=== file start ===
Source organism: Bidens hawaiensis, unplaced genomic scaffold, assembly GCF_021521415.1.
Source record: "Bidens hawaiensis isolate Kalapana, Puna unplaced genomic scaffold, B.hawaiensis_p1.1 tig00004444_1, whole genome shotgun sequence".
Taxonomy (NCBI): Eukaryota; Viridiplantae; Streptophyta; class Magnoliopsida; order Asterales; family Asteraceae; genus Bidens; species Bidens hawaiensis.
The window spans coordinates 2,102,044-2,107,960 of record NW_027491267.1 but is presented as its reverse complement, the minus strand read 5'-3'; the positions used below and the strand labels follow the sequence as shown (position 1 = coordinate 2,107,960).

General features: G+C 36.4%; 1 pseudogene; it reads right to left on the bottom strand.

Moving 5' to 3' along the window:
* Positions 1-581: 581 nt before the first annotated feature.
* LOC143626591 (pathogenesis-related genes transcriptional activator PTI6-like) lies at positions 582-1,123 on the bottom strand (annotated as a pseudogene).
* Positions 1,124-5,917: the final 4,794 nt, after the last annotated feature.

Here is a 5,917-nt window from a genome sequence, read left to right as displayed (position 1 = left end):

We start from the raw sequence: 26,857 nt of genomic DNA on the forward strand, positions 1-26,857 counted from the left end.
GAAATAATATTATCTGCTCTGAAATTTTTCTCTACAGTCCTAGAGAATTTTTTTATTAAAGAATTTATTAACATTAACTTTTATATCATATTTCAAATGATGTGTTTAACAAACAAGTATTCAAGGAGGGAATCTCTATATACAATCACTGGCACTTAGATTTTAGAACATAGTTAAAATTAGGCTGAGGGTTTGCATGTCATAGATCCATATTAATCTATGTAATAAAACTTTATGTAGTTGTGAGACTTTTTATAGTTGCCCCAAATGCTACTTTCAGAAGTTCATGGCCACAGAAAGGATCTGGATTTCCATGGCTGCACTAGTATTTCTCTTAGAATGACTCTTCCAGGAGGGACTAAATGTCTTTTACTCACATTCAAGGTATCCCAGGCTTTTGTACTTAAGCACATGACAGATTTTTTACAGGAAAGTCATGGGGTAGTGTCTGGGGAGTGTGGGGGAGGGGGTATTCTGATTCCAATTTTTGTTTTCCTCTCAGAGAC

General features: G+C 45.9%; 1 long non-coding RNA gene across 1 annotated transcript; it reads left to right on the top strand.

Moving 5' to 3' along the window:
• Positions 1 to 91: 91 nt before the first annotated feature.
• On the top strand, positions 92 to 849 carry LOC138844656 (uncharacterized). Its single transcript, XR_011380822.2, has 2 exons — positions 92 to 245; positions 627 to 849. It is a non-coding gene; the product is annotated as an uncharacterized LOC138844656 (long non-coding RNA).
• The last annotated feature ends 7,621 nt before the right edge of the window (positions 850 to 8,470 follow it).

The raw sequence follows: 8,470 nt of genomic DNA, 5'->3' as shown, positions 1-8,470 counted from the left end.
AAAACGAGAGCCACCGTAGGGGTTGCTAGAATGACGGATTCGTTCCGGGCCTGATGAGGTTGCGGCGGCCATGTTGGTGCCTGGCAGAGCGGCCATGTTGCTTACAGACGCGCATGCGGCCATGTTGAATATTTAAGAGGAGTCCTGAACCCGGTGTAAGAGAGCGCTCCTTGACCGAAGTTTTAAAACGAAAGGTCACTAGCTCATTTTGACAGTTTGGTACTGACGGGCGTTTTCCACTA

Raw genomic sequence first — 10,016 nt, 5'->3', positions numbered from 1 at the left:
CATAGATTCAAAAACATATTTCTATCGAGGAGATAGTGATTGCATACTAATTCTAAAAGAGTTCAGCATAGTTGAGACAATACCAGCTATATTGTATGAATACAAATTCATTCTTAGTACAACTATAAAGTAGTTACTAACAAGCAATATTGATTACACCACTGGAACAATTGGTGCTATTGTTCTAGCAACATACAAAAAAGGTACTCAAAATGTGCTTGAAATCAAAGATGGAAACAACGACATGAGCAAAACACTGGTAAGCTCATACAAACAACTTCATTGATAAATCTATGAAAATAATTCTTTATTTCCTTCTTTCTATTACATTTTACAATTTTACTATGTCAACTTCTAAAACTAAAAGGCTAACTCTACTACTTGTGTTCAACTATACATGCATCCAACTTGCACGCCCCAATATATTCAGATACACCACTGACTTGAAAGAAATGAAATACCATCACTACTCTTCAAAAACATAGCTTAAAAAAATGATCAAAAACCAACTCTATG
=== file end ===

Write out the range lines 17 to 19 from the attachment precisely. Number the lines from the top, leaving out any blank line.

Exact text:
• The last annotated feature ends 7,621 nt before the right edge of the window (positions 850 to 8,470 follow it).

The raw sequence follows: 8,470 nt of genomic DNA, 5'->3' as shown, positions 1-8,470 counted from the left end.
AAAACGAGAGCCACCGTAGGGGTTGCTAGAATGACGGATTCGTTCCGGGCCTGATGAGGTTGCGGCGGCCATGTTGGTGCCTGGCAGAGCGGCCATGTTGCTTACAGACGCGCATGCGGCCATGTTGAATATTTAAGAGGAGTCCTGAACCCGGTGTAAGAGAGCGCTCCTTGACCGAAGTTTTAAAACGAAAGGTCACTAGCTCATTTTGACAGTTTGGTACTGACGGGCGTTTTCCACTA